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Traveling While Pregnant

Travelblog Gone with the Wine

Travelblog and lifestyleblog. Life under the Californian sun - Gone with the Wine. Trips, food and wine from all over the world. Solo and family adventures.

Traveling While Pregnant

Paula Gaston

I am sweating here under the Californian sun with in the last weeks of my pregnancy. We have experienced a long real heat wave and I'm sure there are still many to come. Everything has gone mostly well and I have been feeling great. At some point after the baby is born, we will travel to Finland to see my family, but we have not decided when yet.

During my first pregnancy I flew to Finland and back on my third trimester. On the second trimester, we also did a honeymoon trip to Hawaii. At that point I felt really good and I didn't stress about traveling. With this second pregnancy some little things already started bothering me earlier. Technically I could have still traveled in the beginning of June, I just felt like it might be too much for me at this point. Especially since I would have travelled with a 5 year old with me. I did go to Europe in the very beginning of my pregnancy and later we did a longer road trip here in California. Traveling is fine and fun as long as you feel good about it and don't get too stressed. 


Flying always takes its toll on your body, so if you are already not feeling well, I would just avoid it. Usually the recommendation is that you can fly until week 36, if your pregnancy has gone well. Some airlines will require a doctor's note after week 28. These rules may vary on different airlines, so always make sure what the requirements are before booking a flight. Some american airlines for example, don't force them; they are just recommendations. 

Drink plenty of fluids on the flight, since the low air pressure on the airplane may cause some dehydration. You might not be experiencing "edema" (pregnancy swelling) yet, but sometimes long flights will make your ankles swell. Drinking more water can help with that too. I also made sure to get up and walk a bit every once in a while on my flights. In order to do that, I chose an isle seat when I booked my flight. I also use compression socks which prevent swelling and blood clots during flights. Your seat belt should be used under your belly just like in a car.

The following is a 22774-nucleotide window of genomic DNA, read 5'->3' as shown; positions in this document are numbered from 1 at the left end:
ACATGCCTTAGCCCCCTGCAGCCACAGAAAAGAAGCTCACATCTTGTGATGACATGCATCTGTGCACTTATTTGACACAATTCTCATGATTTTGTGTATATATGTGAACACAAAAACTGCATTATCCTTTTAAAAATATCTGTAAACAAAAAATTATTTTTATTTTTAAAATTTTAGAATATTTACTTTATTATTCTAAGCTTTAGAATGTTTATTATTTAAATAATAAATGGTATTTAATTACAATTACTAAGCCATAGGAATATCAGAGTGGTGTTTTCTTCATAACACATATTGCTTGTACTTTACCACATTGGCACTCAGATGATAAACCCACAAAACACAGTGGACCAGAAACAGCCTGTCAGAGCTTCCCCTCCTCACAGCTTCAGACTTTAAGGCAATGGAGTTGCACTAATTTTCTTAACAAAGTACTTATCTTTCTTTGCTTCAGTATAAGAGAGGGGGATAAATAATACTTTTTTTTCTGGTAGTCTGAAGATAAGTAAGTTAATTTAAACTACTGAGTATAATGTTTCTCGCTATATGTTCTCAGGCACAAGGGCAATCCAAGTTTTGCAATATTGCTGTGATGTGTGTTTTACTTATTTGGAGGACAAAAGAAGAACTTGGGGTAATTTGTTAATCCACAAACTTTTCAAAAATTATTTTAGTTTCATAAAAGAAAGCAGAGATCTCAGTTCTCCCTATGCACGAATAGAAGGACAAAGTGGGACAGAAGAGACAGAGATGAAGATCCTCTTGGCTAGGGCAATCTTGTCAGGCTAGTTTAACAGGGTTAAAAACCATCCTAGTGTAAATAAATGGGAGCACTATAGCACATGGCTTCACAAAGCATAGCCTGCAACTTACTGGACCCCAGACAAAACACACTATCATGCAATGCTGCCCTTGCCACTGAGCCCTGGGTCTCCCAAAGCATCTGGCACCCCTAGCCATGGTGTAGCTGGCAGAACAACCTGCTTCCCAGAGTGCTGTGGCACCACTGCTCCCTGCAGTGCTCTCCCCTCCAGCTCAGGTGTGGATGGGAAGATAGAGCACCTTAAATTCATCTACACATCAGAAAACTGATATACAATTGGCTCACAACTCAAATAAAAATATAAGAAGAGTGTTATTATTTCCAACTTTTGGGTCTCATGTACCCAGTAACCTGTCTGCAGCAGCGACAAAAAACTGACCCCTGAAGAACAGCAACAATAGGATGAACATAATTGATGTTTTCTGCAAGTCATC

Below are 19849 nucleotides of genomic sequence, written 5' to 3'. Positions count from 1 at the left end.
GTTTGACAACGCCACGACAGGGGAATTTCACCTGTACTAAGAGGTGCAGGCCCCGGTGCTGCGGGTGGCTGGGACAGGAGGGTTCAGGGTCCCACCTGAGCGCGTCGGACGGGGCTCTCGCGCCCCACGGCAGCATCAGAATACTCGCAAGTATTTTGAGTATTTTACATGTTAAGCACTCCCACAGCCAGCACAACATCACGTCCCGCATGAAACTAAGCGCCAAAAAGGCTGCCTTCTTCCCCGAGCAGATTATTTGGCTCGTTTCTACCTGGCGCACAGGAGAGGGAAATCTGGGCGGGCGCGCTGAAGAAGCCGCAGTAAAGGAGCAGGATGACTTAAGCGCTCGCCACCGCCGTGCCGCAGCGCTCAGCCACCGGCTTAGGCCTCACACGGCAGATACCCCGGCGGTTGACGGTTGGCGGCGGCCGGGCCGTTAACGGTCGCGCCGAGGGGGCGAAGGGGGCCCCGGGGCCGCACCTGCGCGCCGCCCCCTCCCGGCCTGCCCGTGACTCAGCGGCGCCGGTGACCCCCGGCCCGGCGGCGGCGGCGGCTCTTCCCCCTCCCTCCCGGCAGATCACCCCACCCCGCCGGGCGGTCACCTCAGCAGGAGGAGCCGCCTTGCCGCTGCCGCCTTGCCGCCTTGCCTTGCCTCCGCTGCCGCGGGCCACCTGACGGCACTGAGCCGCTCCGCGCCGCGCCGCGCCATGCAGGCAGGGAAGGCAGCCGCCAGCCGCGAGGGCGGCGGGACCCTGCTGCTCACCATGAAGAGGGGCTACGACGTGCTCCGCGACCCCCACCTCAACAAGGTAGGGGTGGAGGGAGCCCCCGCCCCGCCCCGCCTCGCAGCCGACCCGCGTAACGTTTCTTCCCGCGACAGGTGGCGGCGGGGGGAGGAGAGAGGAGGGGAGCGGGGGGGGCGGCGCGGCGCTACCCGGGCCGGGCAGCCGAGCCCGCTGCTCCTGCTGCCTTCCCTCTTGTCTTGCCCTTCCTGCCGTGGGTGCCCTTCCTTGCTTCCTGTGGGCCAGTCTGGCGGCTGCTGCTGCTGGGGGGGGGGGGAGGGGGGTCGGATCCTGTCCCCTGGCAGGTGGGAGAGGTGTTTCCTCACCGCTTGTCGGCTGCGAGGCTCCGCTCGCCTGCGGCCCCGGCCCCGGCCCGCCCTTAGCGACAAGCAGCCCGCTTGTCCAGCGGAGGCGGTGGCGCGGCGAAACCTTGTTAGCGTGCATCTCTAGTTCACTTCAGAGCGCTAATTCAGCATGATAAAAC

My doctor here in California advised me not to go through the modern x-ray machines at the airport security check. You know the ones where you stand in the "X" position while they take your picture. However, the TSA says on their website that they don't use actual x-rays on these machines and they are safe for pregnant people as well, but you are entitled to ask for a pat down instead if you want. 

I have been happy to notice that at least here in the U.S. people are very helpful when they see my big belly. A few times I was directed to the front of the lines at the airport and many people offered to help me with my luggage. In Finland not so much! I had to ask for some help on the train, so I could get my luggage up to the luggage bin. People would eventually help, but I always had to ask them. 



During this second pregnancy, it has been important to me to think about what kind of trip I am willing to do. On my first pregnancy, I was ready to fly on the other side of the world just like that, but now I would rather stay on the ground. So we have done some trips by car where you can more easily control how far you want to go in a day. You can move your seat in the position you want and use the air conditioner when you want. Basically, you can do what ever you want when you do your trip by car. 

When I flew to Finland in January I was on my first trimester, and the jet lag felt overwhelmingly hard to overcome. In the beginning of your pregnancy you feel tired anyway and the darkness in Finland and the time difference really didn't help. I actually had my only morning sickness while I was there and took a train to Helsinki early in the morning. Maybe I would not have booked the trip to Finland if I knew I was going to be pregnant then, but I didn't. Overall, the easiest and safest time to travel while pregnant is the second trimester.

Then you should also think about the program on your trip. On our last road trip for example, I had to start taking it easy, since I noticed that I needed more rest. Doing something all day long gets you tired faster than normal, so does the sun. We had to skip a couple of nice hiking trails, because I wasn't completely sure I could make it. I'm glad my travel companion was very understanding even though we didn't get to do everything we wanted. It is best to take it easy and plan your day based on how you feel at that exact moment with no pressure. It is important to listen to your body!

You also need to consider the destination based on your situation. When we were planning our road trip for example, we had to rule out Texas based on my doctor's recommendation. In some U.S. states and some countries the Zika virus is still a real threat. And over all, I wouldn't travel somewhere where the risk of getting sick is high or there is no good medical care available. Like always, but especially when pregnant, it is important to take good care of your hand hygiene.

Now I have some personal experience of the fact that every pregnancy is different and no one else knows your body like you do. If you are in doubt then it is not worth taking a risk. You just have to trust your own ability to make a decision on what kind of trips you can still do. But pregnancy has never stopped me from traveling! 

Have you been traveling while pregnant? Any tips for those who do?

Photos: JonnaSusa Photography. Please don't use the photos without permission.